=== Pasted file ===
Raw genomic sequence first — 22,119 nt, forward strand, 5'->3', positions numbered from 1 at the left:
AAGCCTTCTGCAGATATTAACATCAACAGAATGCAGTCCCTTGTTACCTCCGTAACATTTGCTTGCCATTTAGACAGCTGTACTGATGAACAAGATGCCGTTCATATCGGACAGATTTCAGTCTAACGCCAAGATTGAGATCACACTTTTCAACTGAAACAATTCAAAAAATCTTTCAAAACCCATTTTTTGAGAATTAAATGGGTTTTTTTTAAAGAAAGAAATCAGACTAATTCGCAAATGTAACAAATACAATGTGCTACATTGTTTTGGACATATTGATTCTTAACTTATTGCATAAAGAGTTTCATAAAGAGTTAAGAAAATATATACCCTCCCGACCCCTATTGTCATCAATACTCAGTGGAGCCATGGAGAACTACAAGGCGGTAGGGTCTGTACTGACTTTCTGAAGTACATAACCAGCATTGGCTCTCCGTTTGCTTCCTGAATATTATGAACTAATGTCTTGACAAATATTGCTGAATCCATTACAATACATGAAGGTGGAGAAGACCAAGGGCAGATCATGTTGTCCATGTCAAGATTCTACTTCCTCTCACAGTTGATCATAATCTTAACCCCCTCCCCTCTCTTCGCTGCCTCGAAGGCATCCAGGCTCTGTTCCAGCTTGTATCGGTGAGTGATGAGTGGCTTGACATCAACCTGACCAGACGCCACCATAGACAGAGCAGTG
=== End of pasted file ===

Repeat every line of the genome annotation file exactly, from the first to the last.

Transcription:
Raw genomic sequence first — 22,119 nt, forward strand, 5'->3', positions numbered from 1 at the left:
AAGCCTTCTGCAGATATTAACATCAACAGAATGCAGTCCCTTGTTACCTCCGTAACATTTGCTTGCCATTTAGACAGCTGTACTGATGAACAAGATGCCGTTCATATCGGACAGATTTCAGTCTAACGCCAAGATTGAGATCACACTTTTCAACTGAAACAATTCAAAAAATCTTTCAAAACCCATTTTTTGAGAATTAAATGGGTTTTTTTTAAAGAAAGAAATCAGACTAATTCGCAAATGTAACAAATACAATGTGCTACATTGTTTTGGACATATTGATTCTTAACTTATTGCATAAAGAGTTTCATAAAGAGTTAAGAAAATATATACCCTCCCGACCCCTATTGTCATCAATACTCAGTGGAGCCATGGAGAACTACAAGGCGGTAGGGTCTGTACTGACTTTCTGAAGTACATAACCAGCATTGGCTCTCCGTTTGCTTCCTGAATATTATGAACTAATGTCTTGACAAATATTGCTGAATCCATTACAATACATGAAGGTGGAGAAGACCAAGGGCAGATCATGTTGTCCATGTCAAGATTCTACTTCCTCTCACAGTTGATCATAATCTTAACCCCCTCCCCTCTCTTCGCTGCCTCGAAGGCATCCAGGCTCTGTTCCAGCTTGTATCGGTGAGTGATGAGTGGCTTGACATCAACCTGACCAGACGCCACCATAGACAGAGCAGTG